Academic journal article Mosaic (Winnipeg)

Animal Companions in Sylvia Townsend Warner's More-Than-Marxist World

Academic journal article Mosaic (Winnipeg)

Animal Companions in Sylvia Townsend Warner's More-Than-Marxist World

Article excerpt

Representations of animals in Warner's work anticipate twenty-first-century materialist feminism. In addressing animal exploitation and cross-species collaboration, Warner revises Marxist formulations of socioeconomic structures that include both human and more-than-human life. For her, animal agency parallels strategies of colonized peoples, as it must be exerted within alien domains.

Agency by these animals is exercised in ways similar to that of colonized peoples, as it must be exerted in domains that do not belong to them. Both oppressed animals and people deal with limitations imposed on their capacity for agency by rebelliously or subversively exerting their own wills.

--Shelly R Scott, "The Racehorse as Protagonist"

Sylvia Townsend Warner wrote about animals throughout her career: sometimes animals exercise agency in extraordinary ways, sometimes they are victims, occasionally they are metaphorical stand-ins for humans, and sometimes humans seem to be metaphors for animals. In most of the literary criticism devoted to Warner's work, however, animal characters are scarcely mentioned.

This absence is not surprising. First, animals in literary works have typically been read as stand-ins for human concerns or portrayed as objects in human transactions. In Thinking Animals, Kari Weil observes that animals "have been either invisible or locked in representations authored by humans, representations that moreover have justified their use and abuse by humans" (25). Moreover, human language often seems inadequate for expressing connection and community with species not our own. Human language thus causes and justifies overlooking other animals except as they are useful for humans, even in criticism of literary works in which the author foregrounds animal characters. Second, for the Marxist feminists who have been Warner's most diligent critics, the author's concerns with cross-species exploitation and the positive features of multi-species community pale to transparency in comparison with Warner's positions on gender and class conflicts.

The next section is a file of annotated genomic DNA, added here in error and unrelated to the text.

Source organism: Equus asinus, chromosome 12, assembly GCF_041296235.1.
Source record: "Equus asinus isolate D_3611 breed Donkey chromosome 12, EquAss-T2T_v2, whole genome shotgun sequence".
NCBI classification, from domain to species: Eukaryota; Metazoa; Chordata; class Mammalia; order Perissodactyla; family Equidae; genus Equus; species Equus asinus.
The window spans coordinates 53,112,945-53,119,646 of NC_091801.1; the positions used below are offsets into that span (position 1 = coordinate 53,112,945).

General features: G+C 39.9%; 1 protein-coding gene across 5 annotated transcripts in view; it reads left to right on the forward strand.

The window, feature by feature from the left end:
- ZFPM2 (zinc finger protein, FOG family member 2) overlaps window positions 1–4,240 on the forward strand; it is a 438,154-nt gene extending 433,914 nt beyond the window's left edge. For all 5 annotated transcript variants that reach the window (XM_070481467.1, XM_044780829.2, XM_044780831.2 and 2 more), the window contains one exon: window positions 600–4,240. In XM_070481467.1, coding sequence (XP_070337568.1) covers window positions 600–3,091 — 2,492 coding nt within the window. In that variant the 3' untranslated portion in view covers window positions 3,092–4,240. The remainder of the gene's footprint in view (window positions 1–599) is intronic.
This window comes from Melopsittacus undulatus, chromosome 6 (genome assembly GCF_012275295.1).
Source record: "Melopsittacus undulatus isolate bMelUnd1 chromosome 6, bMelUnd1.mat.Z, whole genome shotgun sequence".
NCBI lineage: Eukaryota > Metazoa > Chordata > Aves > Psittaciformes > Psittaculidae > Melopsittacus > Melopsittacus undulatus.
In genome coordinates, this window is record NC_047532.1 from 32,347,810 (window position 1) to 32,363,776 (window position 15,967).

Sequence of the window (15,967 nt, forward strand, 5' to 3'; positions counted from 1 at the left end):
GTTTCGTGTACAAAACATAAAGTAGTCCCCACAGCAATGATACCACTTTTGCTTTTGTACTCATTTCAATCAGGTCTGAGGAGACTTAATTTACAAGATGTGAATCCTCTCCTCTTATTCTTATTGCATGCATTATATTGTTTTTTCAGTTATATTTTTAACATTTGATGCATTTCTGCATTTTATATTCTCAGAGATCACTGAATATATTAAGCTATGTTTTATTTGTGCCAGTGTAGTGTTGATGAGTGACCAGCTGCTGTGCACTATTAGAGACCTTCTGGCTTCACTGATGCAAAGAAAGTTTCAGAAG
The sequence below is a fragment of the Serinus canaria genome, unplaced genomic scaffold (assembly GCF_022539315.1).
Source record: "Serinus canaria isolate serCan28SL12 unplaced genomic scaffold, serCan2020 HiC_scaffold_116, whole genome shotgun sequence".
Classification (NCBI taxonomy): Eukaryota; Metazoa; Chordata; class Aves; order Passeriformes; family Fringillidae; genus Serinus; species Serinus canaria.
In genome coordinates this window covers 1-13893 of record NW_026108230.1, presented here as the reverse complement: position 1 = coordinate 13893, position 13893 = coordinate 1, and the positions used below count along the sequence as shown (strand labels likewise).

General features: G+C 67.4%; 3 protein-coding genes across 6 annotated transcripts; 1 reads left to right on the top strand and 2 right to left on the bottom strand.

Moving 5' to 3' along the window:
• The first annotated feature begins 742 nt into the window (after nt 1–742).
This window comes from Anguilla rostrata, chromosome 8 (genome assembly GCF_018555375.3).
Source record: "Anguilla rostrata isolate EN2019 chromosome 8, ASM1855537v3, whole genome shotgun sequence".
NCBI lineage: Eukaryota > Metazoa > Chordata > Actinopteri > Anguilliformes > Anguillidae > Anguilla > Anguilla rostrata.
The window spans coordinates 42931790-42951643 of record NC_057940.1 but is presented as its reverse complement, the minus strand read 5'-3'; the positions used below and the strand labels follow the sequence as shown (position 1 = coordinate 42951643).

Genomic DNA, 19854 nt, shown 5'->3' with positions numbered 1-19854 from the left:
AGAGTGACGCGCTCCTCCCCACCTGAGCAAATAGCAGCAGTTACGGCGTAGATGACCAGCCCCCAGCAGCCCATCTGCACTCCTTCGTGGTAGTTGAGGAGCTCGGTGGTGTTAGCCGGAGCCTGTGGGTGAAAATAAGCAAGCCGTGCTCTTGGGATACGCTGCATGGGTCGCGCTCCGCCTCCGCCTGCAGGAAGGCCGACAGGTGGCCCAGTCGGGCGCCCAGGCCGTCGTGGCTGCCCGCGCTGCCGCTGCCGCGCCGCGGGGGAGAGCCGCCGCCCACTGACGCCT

My purpose here is to represent the variety of narrative content and forms-realism and the fantastic, comedy and tragedy, fiction and life-writing--through which Warner explores a consistent logic about human-animal relationships, from the beginning of her career in 1926, with the publication of her first novel Lolly Willowes, until her death in 1978. Warner always presents animals, particularly domestic animals, as fully functioning members of human society, fully interpolated (if sometimes almost invisible) into the social and gender class systems. And if some readers have simplistically described the arc of Warner's development as a movement "from fantasy to realism," her representation of animals within human society remains steady, perhaps because the human societies in which she participated never got the point ("Sylvia").

In Warner's fiction and life-writing, the normal hierarchies of society are always viewed from an acute angle. Consider the following episodes from her 1972 short story collection Kingdoms of Elfin. No longer useful or entertaining, the elderly Tiffany is ejected from his community to wander the countryside, penniless and ill. Realizing Tiffany is not long for this world, a scientist sets to work vivisecting the old man in the interest of knowledge about human physiology. Professor Sutherland, a lecturer in rhetoric and an amateur ethnic historian, is kidnapped, imprisoned, and carefully examined by the very people he has studied since his youth. Decades later, when he is no longer useful, he is cast out into his old neighbourhood, where his seemingly incoherent conversation is mistaken for madness. Ib and Rollo, two childhood friends, are forced by the eager gallery into fighting almost to the death after a delivery of fighting cocks is unaccountably delayed. Twins Castor and Pollux fight each other for the amusement of a cheering crowd until they no longer amuse; then, expelled from the community, they are lucky enough to enter a theological college and eventually become archbishops. …

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